Old college try fails once again

There was good news from the state Capitol in Denver late last week. A bill aimed at making an end run around the Electoral College in presidential elections has failed.

Senate sponsor Sen. Chris Romer of Denver allowed House Bill 1299 to die without a vote late Thursday when it became apparent he didn’t have enough votes to secure the bill’s passage.

Well hooray for that.

As we argued earlier with this bill and similar measures introduced in previous years, the legislation was little more than a way to guarantee that Colorado and other moderate-size states have less say in presidential elections.

Under the U.S. Constitution, each state has Electoral College votes equal to the number of its congressional seats and its two senators. So Colorado now has nine Electoral College votes. And all of those votes go to whichever presidential candidate wins the majority of the popular votes cast in the state. So Colorado’s nine votes went to Barack Obama last year.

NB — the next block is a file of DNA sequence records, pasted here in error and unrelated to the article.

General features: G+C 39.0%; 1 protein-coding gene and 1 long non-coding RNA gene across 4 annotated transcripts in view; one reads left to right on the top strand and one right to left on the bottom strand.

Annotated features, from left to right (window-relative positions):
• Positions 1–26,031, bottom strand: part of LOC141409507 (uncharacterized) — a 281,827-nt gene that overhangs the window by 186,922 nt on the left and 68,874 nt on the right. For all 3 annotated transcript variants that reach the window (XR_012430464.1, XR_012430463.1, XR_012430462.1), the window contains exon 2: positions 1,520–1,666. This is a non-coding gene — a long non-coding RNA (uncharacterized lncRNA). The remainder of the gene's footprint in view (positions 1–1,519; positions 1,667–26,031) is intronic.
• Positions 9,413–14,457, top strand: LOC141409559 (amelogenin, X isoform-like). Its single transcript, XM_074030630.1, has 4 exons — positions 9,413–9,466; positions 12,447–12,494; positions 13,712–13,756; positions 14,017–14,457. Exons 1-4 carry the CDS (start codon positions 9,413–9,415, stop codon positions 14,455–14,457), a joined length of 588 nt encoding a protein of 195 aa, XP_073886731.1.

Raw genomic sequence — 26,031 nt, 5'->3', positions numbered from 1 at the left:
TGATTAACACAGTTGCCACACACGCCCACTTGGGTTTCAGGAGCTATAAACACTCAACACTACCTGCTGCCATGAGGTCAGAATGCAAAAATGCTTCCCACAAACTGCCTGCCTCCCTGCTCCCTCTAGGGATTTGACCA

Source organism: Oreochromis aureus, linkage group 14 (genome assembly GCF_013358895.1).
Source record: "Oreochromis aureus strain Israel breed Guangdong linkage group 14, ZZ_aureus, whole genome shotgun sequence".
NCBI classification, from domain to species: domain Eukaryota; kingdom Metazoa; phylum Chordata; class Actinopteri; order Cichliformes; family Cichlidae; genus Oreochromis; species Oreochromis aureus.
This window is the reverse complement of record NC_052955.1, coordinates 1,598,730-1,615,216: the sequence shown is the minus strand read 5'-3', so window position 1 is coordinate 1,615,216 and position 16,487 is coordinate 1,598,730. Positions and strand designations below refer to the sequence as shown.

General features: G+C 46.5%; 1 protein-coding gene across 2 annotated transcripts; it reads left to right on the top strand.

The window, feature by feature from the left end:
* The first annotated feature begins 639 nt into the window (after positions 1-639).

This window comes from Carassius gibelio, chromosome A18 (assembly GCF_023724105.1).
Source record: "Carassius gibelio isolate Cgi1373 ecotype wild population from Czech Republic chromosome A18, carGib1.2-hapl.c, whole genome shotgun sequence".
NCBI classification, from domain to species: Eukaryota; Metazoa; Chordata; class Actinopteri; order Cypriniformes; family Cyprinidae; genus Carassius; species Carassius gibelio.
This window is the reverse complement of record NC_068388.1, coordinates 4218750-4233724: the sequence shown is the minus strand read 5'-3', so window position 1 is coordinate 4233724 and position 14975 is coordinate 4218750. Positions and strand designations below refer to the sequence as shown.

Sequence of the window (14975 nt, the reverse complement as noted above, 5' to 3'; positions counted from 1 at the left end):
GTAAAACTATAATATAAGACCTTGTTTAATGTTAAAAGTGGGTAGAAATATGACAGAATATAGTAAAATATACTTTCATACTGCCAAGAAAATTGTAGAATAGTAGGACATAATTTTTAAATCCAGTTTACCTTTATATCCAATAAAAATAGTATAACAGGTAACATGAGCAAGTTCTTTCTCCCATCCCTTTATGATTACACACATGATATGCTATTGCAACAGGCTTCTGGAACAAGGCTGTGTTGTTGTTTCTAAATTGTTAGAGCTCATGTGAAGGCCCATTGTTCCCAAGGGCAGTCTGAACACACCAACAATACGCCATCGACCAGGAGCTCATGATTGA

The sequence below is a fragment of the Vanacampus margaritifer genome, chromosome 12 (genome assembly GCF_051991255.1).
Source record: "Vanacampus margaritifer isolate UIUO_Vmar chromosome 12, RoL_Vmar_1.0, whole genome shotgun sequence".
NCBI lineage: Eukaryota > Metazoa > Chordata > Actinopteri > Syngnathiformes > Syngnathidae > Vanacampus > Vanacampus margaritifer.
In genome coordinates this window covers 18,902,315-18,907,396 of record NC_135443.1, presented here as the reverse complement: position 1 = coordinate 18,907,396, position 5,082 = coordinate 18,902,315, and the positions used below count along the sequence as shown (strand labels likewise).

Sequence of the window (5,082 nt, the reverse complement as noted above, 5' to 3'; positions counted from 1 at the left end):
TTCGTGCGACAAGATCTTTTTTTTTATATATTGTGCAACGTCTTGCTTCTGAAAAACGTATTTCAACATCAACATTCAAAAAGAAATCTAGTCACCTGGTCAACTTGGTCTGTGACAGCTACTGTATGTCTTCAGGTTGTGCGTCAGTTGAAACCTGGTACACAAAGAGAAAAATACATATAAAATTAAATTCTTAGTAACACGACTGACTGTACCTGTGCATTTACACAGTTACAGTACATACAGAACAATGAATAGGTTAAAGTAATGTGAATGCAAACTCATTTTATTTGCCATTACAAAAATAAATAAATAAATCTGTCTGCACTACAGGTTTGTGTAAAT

As some have put it, the United States doesn’t have one national election for president, but 50 state elections.

However, many populists detest the Electoral College. They would prefer to see the president elected by a popular vote nationwide, but they know that amending the
Constitution would be difficult. So they come up with smoke-and-mirrors proposals such as HB 1299.

If that bill had passed, all of Colorado’s Electoral College votes would go to the candidate who wins the most votes nationwide, regardless of how Coloradans vote.

In 2008, that wouldn’t have made a difference. But in some years, Colorado voters buck the national trend in presidential races. Do we really want to give up our voice to whatever the national majority is?

Furthermore, as the repeated visits of both the Republican and Democratic nominees to Colorado last year demonstrated, even states with relatively few Electoral College votes can be important in determining the outcome of a presidential election.

But if candidates are only interested in winning a majority of the popular vote nationwide, they’ll campaign where the most voters are — states like California, New York, Texas and Florida.

HB 1299 was bad public policy. We’re glad to see it dead, for now. But we fully expect similar proposals to come up in the future.


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